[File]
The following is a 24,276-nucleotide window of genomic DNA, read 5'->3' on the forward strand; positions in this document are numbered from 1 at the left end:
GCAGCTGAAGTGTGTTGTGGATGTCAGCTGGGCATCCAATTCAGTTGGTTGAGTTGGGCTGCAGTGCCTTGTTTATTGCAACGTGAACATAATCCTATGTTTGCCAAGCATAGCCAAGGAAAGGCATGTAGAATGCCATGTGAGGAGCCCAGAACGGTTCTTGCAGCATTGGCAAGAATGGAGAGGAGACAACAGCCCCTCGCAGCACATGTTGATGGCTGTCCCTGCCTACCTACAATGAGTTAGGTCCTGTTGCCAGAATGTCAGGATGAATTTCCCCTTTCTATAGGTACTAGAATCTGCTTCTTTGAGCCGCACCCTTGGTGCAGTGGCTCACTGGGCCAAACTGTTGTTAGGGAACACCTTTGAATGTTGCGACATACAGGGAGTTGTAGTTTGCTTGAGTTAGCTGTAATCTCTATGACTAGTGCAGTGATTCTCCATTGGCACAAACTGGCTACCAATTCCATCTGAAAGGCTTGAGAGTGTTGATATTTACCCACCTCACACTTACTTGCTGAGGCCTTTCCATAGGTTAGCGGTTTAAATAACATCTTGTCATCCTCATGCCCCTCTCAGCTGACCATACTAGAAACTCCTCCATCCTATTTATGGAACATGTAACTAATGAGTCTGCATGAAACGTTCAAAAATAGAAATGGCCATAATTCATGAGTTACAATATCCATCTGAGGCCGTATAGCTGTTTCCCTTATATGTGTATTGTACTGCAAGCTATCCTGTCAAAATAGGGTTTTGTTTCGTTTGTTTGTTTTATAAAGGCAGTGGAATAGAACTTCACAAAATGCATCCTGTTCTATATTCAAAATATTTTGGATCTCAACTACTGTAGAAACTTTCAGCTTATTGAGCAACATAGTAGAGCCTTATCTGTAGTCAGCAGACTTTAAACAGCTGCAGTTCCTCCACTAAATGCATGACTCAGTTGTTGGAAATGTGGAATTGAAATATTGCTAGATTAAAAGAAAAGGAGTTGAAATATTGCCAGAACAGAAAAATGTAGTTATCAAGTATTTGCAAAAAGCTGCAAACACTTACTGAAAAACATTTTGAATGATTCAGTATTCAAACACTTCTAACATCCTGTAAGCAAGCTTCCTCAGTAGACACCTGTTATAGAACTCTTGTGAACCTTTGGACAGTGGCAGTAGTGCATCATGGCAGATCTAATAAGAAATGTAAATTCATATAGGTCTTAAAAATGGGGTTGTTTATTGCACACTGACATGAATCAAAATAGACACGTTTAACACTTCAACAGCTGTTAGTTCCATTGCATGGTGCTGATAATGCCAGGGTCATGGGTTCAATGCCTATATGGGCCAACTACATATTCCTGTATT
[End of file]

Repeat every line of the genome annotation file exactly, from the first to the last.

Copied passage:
The following is a 24,276-nucleotide window of genomic DNA, read 5'->3' on the forward strand; positions in this document are numbered from 1 at the left end:
GCAGCTGAAGTGTGTTGTGGATGTCAGCTGGGCATCCAATTCAGTTGGTTGAGTTGGGCTGCAGTGCCTTGTTTATTGCAACGTGAACATAATCCTATGTTTGCCAAGCATAGCCAAGGAAAGGCATGTAGAATGCCATGTGAGGAGCCCAGAACGGTTCTTGCAGCATTGGCAAGAATGGAGAGGAGACAACAGCCCCTCGCAGCACATGTTGATGGCTGTCCCTGCCTACCTACAATGAGTTAGGTCCTGTTGCCAGAATGTCAGGATGAATTTCCCCTTTCTATAGGTACTAGAATCTGCTTCTTTGAGCCGCACCCTTGGTGCAGTGGCTCACTGGGCCAAACTGTTGTTAGGGAACACCTTTGAATGTTGCGACATACAGGGAGTTGTAGTTTGCTTGAGTTAGCTGTAATCTCTATGACTAGTGCAGTGATTCTCCATTGGCACAAACTGGCTACCAATTCCATCTGAAAGGCTTGAGAGTGTTGATATTTACCCACCTCACACTTACTTGCTGAGGCCTTTCCATAGGTTAGCGGTTTAAATAACATCTTGTCATCCTCATGCCCCTCTCAGCTGACCATACTAGAAACTCCTCCATCCTATTTATGGAACATGTAACTAATGAGTCTGCATGAAACGTTCAAAAATAGAAATGGCCATAATTCATGAGTTACAATATCCATCTGAGGCCGTATAGCTGTTTCCCTTATATGTGTATTGTACTGCAAGCTATCCTGTCAAAATAGGGTTTTGTTTCGTTTGTTTGTTTTATAAAGGCAGTGGAATAGAACTTCACAAAATGCATCCTGTTCTATATTCAAAATATTTTGGATCTCAACTACTGTAGAAACTTTCAGCTTATTGAGCAACATAGTAGAGCCTTATCTGTAGTCAGCAGACTTTAAACAGCTGCAGTTCCTCCACTAAATGCATGACTCAGTTGTTGGAAATGTGGAATTGAAATATTGCTAGATTAAAAGAAAAGGAGTTGAAATATTGCCAGAACAGAAAAATGTAGTTATCAAGTATTTGCAAAAAGCTGCAAACACTTACTGAAAAACATTTTGAATGATTCAGTATTCAAACACTTCTAACATCCTGTAAGCAAGCTTCCTCAGTAGACACCTGTTATAGAACTCTTGTGAACCTTTGGACAGTGGCAGTAGTGCATCATGGCAGATCTAATAAGAAATGTAAATTCATATAGGTCTTAAAAATGGGGTTGTTTATTGCACACTGACATGAATCAAAATAGACACGTTTAACACTTCAACAGCTGTTAGTTCCATTGCATGGTGCTGATAATGCCAGGGTCATGGGTTCAATGCCTATATGGGCCAACTACATATTCCTGTATT